Scen.: Richard Schweizer, Elizabeth Montagu. F.: Emil Berna. M.: Hermann Haller. Mus.: Robert Blum. Int.: Ewart G. Morrison, John Hoy, Ray Reagan, Luisa Rossi, Giuseppe Galeati, Romano Calò. Prod.: Lazar Wechsler per Praesens Films Zurich. DCP. Bn.
“Die letzte Chance deserves its place as a classic among prominent postwar films” (Hervé Dumont). Coming a year after Marie-Louise, it marks a new oeuvre for Leopold Lindtberg: a deeply humanist film on the theme of war refugees in Switzerland.
When it decided to portray the situation of refugees, Praesens Film immediately encountered numerous difficulties with the federal government, which was not really in favour of a work potentially critical of its position. The connections of the filmmakers – director Leopold Lindtberg and screenwriter Richard Schweizer in particular – with the Schauspielhaus, considered to be a ‘den of refugees’ with communist connections, encouraged the government to regard the project with utmost suspicion. On several occasions the army complicated the shoot, forbidding access to certain planned locations and refusing to grant authorisation to film. Once the film was finished, every effort was made to delay its release, at least until the end of the war. Certain Germanophile members of the military even demanded the destruction of the negative. To obtain its release, the producers had to accept that a scene be shortened. Still, Richard Schweizer’s screenplay was the fruit of long conversations and investigations, even if, according to director Leopold Lindtberg: “The story of this film is a harmless fairytale compared to the real facts. […] It is not a film for those who have known misfortune, but for all the others – the happy, the spared – that it might encourage them to think”.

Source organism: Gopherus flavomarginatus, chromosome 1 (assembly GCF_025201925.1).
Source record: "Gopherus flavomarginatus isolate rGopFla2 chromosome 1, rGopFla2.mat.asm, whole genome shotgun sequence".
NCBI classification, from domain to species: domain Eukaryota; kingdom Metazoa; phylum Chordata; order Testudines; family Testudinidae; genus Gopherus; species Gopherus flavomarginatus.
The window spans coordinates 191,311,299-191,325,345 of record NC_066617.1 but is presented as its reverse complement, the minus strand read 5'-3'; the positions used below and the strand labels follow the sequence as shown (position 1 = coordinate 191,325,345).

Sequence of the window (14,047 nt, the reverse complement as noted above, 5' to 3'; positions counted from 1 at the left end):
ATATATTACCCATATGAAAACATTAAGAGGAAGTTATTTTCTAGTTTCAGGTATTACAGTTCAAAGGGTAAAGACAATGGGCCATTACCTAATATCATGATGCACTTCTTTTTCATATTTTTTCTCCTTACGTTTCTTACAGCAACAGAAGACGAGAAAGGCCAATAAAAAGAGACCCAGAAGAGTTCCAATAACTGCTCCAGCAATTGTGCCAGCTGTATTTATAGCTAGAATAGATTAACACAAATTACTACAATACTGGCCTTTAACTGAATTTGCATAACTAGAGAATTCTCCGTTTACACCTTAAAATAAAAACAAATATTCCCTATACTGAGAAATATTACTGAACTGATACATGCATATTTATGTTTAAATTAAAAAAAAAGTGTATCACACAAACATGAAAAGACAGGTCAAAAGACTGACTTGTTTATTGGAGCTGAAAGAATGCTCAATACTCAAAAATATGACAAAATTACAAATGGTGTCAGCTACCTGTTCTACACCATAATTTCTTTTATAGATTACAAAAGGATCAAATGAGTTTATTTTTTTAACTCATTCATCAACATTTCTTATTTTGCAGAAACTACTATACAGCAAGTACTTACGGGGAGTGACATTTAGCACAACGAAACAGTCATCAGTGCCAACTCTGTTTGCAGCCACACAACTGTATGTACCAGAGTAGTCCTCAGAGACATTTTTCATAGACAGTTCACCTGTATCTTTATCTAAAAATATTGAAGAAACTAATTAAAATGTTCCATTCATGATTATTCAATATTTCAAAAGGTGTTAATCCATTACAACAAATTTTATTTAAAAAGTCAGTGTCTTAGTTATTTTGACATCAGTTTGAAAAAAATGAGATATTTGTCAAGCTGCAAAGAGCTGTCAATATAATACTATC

Die letzte Chance met with major international success. It won a Grand Prix at Cannes in 1946, where the jury of the National Union of Intellectuals, presided by Paul Éluard, awarded it the International Peace Award. Distributed by MGM in the United States, it won a Golden Globe. Georges Sadoul and Henri Langlois, and filmmakers Jean Grémillon, Alberto Lattuada, Luigi Comencini and Alfred Hitchcock in particular sang the praises of the film, which rigorously presents the vicissitudes of war and persecution.